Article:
Founder of BRAC awarded World Food Prize

by Eric Schroeder
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WASHINGTON — Sir Fazle Hasan Abed, founder and chairperson of BRAC (formerly known as Bangladesh Rural Advancement Committee), has been chosen as the 2015 World Food Prize Laureate. Sir Fazle was announced as the award winner at a July 1 ceremony at the U.S. State Department.

Sir Fazle Hasan Abed, founder and chairperson of BRAC

Sir Fazle, who was knighted by the British Crown in 2009, has grown BRAC into the world’s largest non-governmental organization, which has helped raise at least 150 million people out of poverty.

“At a time when the world confronts the great challenge of feeding over nine billion people, Sir Fazle Abed and BRAC, the organization he founded and leads, have created the preeminent model being followed around the globe on how to educate girls, empower women and lift whole generations out of poverty,” said Ambassador Kenneth M. Quinn, president of the World Food Prize Foundation.

According to the World Food Prize, BRAC’s agricultural and development innovations have improved food security for millions and contributed to a significant decline in poverty levels through direct impacts to farmers and small communities across the globe. Today BRAC operates 18 financially and socially profitable enterprises, across health, agriculture, livestock, fisheries, education, green energy, printing and retail sectors, and has been responsible for advancements in the poultry, seed and dairy industries in Bangladesh and other countries in which it operates in Africa.

Bangladesh recently was recognized in a report from the United Nations for successfully meeting the Millennium Development Goal, to halve hunger by the year 2015. Mr. Quinn praised the leadership and policies of the Bangladesh government that led to this achievement.

Sir Fazle was born into a distinguished family in 1936 in Baniachong, in Bangladesh’s Habiganj district. His maternal grandfather was a minister in the colonial government of Bengal; a great-uncle was the first Bengali to serve in the governor of Bengal’s executive council. He attended Pabna Zilla School and went on to complete his higher secondary education at Dhaka College. He attended the University of Glasgow in Scotland where he studied naval architecture. Following that, he pursued further education and a career path in accounting, graduating from the Chartered Institute of Management Accountants in London in 1962.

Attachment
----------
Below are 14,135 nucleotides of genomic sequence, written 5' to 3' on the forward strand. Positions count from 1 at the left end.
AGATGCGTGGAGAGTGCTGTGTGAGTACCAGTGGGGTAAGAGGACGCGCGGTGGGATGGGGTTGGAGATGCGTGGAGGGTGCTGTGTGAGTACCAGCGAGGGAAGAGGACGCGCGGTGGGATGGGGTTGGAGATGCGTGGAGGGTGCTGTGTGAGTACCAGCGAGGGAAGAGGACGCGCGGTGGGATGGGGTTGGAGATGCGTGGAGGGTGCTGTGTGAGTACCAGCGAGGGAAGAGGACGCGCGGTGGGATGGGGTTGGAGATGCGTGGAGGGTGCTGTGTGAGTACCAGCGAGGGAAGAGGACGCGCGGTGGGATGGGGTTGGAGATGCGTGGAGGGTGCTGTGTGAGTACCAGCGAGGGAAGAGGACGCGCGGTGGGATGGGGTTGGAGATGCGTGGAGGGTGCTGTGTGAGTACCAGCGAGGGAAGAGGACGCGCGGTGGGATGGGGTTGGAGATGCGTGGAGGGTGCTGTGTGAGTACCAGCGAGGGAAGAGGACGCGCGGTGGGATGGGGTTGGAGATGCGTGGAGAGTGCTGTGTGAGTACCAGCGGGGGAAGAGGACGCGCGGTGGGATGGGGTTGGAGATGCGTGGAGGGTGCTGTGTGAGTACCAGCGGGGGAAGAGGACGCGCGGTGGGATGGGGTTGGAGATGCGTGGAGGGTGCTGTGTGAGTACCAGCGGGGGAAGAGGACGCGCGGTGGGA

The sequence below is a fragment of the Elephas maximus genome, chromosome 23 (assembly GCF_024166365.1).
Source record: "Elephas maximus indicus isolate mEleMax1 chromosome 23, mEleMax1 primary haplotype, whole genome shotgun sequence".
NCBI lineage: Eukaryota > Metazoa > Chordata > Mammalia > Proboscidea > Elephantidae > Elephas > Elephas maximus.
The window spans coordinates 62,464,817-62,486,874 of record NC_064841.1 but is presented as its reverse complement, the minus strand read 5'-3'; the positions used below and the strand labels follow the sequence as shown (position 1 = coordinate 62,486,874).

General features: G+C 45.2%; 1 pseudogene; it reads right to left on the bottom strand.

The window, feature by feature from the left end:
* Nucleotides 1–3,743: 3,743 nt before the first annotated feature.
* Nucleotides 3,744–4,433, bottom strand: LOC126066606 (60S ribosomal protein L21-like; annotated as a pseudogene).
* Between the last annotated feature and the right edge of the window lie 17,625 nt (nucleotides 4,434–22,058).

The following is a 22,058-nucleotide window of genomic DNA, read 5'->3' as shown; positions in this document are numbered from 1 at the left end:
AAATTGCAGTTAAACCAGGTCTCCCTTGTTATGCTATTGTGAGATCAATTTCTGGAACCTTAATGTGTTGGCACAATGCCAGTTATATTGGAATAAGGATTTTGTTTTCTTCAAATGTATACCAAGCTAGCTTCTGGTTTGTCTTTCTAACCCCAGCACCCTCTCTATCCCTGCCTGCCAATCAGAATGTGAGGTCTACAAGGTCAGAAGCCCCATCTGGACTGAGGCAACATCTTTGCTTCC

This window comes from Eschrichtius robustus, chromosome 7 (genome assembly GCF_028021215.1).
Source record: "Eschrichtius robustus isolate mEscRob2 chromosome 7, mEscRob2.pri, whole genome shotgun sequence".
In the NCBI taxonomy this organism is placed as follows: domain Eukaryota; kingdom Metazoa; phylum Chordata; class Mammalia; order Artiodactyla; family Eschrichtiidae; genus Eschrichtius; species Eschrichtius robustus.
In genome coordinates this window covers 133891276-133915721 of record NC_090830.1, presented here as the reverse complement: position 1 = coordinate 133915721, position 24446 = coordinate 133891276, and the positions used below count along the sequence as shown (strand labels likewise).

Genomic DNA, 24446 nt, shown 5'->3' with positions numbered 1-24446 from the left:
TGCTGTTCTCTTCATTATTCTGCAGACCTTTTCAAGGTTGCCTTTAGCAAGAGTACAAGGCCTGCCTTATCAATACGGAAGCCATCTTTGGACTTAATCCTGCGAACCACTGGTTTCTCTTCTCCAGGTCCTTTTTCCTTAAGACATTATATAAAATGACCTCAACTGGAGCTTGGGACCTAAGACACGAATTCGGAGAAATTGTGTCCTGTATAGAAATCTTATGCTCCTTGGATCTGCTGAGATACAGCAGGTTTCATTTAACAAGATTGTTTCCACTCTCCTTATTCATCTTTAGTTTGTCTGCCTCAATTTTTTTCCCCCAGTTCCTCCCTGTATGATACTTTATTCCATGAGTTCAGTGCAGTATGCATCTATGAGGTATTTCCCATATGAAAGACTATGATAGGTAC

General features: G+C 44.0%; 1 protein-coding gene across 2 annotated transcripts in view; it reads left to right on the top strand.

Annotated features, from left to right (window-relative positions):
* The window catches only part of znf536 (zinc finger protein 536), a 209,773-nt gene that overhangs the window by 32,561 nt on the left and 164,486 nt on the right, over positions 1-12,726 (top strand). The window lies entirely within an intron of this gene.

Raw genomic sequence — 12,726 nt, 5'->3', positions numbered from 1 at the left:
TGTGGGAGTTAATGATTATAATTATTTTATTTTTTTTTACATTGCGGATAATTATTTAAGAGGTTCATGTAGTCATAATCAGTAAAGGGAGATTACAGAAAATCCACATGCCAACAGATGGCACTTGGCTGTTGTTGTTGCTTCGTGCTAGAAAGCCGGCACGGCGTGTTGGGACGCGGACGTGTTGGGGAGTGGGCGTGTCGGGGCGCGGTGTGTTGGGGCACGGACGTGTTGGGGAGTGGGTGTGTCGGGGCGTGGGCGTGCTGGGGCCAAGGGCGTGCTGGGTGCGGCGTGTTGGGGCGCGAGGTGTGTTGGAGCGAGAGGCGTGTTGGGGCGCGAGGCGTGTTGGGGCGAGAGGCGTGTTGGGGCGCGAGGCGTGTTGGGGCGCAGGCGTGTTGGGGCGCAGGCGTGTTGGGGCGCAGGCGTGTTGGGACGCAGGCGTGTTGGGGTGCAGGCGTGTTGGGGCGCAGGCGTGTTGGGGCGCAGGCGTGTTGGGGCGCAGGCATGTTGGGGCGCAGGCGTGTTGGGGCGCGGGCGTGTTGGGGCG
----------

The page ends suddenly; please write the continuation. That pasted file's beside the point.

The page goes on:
Sir Fazle returned to Bangladesh in 1969, accepting a position with the Shell Oil Co. in Chittagong. Shortly after joining the company he was promoted to head of the company’s accounting department, but he resigned from Shell Oil in 1971. The next year he formed the Bangladesh Rehabilitation Assistance Committee to address the devastation suffered by the people of Bangladesh following a tropical cyclone and a nine-month war of independence from Pakistan during 1970-71.

Following initial relief efforts, the organization soon became involved in more long-term community development, with primary objectives of alleviation of poverty and empowerment of the poor — and was renamed the Bangladesh Rural Advancement Committee.

On receiving the award, Sir Fazle commented, “Being selected to receive the 2015 World Food Prize is a great honor. I consider this award recognition of the work of BRAC, which I have had the privilege to lead over the last 43 years. The real heroes in our story are the poor themselves and, in particular, women struggling with poverty. In situations of extreme poverty, it is usually the women in the family who have to make do with scarce resources. When we saw this at BRAC, we realized that women needed to be the agents of change in our development effort. Only by putting the poorest, and women in particular, in charge of their own destinies, will absolute poverty and deprivation be removed from the face of the earth.”

Norman Borlaug, a Nobel Peace Prize winner, created the World Food Prize in 1987. It is the foremost international award recognizing individuals who have contributed landmark achievements in increasing the quality, quantity or availability of food in the world.
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